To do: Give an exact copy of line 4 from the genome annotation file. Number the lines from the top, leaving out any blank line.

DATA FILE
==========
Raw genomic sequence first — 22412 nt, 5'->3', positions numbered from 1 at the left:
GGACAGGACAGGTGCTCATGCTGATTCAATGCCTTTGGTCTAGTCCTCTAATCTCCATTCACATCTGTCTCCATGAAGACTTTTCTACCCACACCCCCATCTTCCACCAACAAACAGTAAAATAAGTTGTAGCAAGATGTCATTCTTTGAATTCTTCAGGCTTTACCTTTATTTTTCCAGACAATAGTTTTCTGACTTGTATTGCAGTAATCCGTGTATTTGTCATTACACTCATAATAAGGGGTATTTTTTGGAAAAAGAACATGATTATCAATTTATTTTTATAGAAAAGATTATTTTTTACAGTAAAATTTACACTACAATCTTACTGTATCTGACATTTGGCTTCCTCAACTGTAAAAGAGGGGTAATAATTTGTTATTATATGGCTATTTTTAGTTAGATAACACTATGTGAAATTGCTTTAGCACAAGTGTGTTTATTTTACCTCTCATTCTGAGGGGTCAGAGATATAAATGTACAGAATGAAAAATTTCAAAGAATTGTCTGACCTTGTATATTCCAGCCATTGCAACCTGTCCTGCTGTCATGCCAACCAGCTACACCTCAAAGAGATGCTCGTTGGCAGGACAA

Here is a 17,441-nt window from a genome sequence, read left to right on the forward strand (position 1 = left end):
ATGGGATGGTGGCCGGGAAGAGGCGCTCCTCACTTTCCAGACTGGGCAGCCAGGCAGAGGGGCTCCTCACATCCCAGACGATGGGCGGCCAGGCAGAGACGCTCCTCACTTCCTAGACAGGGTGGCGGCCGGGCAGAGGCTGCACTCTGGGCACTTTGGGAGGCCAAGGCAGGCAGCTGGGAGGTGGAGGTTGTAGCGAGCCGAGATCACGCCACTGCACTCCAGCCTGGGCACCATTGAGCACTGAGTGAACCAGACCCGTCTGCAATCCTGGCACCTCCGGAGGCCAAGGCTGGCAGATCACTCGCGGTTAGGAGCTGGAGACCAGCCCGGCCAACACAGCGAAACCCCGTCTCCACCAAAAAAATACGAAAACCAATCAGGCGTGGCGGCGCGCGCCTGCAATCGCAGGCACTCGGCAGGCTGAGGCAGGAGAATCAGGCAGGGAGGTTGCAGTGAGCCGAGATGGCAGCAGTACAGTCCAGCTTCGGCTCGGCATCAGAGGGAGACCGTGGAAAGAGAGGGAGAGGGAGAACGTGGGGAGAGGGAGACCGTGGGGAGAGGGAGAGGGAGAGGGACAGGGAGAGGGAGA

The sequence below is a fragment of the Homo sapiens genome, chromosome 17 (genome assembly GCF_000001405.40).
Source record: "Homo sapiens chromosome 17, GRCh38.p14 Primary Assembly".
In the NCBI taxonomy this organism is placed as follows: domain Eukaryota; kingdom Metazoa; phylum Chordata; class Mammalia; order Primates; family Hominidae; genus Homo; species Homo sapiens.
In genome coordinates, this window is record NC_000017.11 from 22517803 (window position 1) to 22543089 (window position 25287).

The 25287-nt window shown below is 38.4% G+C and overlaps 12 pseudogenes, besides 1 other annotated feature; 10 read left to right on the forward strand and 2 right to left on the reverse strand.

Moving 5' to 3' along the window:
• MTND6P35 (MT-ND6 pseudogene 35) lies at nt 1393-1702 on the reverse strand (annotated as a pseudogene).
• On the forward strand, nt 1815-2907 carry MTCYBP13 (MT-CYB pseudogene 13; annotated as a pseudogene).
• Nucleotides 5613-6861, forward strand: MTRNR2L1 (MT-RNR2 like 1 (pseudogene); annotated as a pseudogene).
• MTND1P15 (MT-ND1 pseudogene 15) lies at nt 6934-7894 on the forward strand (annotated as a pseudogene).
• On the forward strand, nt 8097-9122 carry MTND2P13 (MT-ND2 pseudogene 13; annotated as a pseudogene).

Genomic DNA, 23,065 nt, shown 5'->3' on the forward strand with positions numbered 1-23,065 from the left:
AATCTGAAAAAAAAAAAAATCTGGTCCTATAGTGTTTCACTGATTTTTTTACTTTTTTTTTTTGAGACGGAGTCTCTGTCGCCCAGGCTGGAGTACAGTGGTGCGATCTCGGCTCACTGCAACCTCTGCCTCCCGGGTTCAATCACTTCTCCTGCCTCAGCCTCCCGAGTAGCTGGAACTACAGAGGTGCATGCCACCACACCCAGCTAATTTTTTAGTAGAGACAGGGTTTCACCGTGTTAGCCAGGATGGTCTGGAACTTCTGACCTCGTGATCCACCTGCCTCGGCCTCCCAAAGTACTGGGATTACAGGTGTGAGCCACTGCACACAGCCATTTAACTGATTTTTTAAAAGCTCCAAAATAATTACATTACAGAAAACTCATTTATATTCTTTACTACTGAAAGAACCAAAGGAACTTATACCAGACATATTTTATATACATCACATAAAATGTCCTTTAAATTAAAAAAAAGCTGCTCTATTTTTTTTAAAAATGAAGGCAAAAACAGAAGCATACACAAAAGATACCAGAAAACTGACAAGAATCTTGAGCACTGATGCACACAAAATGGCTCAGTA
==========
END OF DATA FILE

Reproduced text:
ATGGGATGGTGGCCGGGAAGAGGCGCTCCTCACTTTCCAGACTGGGCAGCCAGGCAGAGGGGCTCCTCACATCCCAGACGATGGGCGGCCAGGCAGAGACGCTCCTCACTTCCTAGACAGGGTGGCGGCCGGGCAGAGGCTGCACTCTGGGCACTTTGGGAGGCCAAGGCAGGCAGCTGGGAGGTGGAGGTTGTAGCGAGCCGAGATCACGCCACTGCACTCCAGCCTGGGCACCATTGAGCACTGAGTGAACCAGACCCGTCTGCAATCCTGGCACCTCCGGAGGCCAAGGCTGGCAGATCACTCGCGGTTAGGAGCTGGAGACCAGCCCGGCCAACACAGCGAAACCCCGTCTCCACCAAAAAAATACGAAAACCAATCAGGCGTGGCGGCGCGCGCCTGCAATCGCAGGCACTCGGCAGGCTGAGGCAGGAGAATCAGGCAGGGAGGTTGCAGTGAGCCGAGATGGCAGCAGTACAGTCCAGCTTCGGCTCGGCATCAGAGGGAGACCGTGGAAAGAGAGGGAGAGGGAGAACGTGGGGAGAGGGAGACCGTGGGGAGAGGGAGAGGGAGAGGGACAGGGAGAGGGAGA